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DEFRA withdraws the Gamebird Code

DEFRA withdraws the Gamebird Code.
In an extraordinary step, agriculture minister, Jim Paice MP, has withdrawn the Code of Practice for the Welfare of Game birds Reared for Sporting Purposes in England, which was due to gain automatic approval in early June, for urgent redrafting.

The Game Farmers? Association (GFA) has welcomed the withdrawal by the new government of what it regarded as a flawed Gamebird Code, laid before Parliament prior to the General Election by the outgoing Labour minister.

Jonathan Crow, the Association?s chairman, said: ?Common sense has prevailed and a crisis for our industry has been averted at the eleventh hour.?

Earlier this year, late changes to the code were made by the then DEFRA minister against the recommendations of DEFRA?s own Gamebird Working Group and the advice of the Farm Animal Welfare Council.

At the time the new code was condemned by the GFA, the Countryside Alliance (CA), the Country Land & Business Association (CLA), the Game & Wildlife Conservation Trust (GWCT) and the National Gamekeepers? Organisation (NGO).

It was, however, supported by BASC, which approved of the late change regarding the space allowances for laying game birds, stating: ?BASC has welcomed the government?s decision to specify minimum space, already observed by almost all English game farms, for game bird laying stock within the code of practice that has been laid before Parliament.”

Speaking to Shooting Times magazine, BASC reaffirmed its opposition on raised laying cages in response to Jim Paice?s decision to withdraw the code.

The League Against Cruel Sports (LACS), which was also supportive of the code issued a statement condemning the move: ?The Code of Practice was a huge step forward. It banned the use of raised cages, which we welcomed and which BASC welcomed.”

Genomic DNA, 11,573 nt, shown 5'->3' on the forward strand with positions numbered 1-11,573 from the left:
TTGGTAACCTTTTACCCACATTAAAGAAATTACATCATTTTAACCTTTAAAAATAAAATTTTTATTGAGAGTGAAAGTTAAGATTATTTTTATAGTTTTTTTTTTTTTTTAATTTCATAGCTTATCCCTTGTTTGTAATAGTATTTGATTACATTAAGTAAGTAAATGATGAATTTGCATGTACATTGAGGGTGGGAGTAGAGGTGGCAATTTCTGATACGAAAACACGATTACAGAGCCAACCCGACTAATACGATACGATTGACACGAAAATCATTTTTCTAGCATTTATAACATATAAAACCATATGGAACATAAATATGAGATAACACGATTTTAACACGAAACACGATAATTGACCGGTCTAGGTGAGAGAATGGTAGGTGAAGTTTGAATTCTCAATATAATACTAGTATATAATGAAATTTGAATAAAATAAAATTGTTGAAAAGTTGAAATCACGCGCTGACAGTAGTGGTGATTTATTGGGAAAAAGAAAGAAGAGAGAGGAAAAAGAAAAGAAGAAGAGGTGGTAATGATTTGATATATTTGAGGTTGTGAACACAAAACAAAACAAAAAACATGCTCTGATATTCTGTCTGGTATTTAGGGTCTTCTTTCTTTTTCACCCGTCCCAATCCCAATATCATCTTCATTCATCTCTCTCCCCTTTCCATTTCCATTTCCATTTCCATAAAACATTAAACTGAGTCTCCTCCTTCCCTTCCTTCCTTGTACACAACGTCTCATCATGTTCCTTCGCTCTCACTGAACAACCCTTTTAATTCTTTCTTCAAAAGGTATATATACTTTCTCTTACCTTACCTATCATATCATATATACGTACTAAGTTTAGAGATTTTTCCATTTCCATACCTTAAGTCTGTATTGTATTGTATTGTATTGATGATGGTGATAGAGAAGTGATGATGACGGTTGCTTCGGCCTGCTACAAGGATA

The GFA, CA, CLA, GWCT and NGO made a joint statement in March asking that the code be withdrawn for reconsideration on the grounds that: ?The late changes would make it very difficult to refresh a breeding flock, would double the inspection requirement for all birds unnecessarily and could impact on the siting of release pens. The changes also include the imposition of unfounded space allowances for all laying game birds.”

In a letter to members of the working group Jim Paice specified all these areas as aspects of the code he wishes to discuss further.

He wrote: ?There are areas of the Code as currently drafted that I would like to focus our discussion around: 1) mixing new and existing livestock; 2) inspection of birds for signs of disease or injury; 3) use of certian management devices; 4) use of minimum space allowances for breeding pheasants and partridges; 5) siting of release pens”.

There will be another meeting of the Gamebird Working Group on 7 June to consider amendments to the code.

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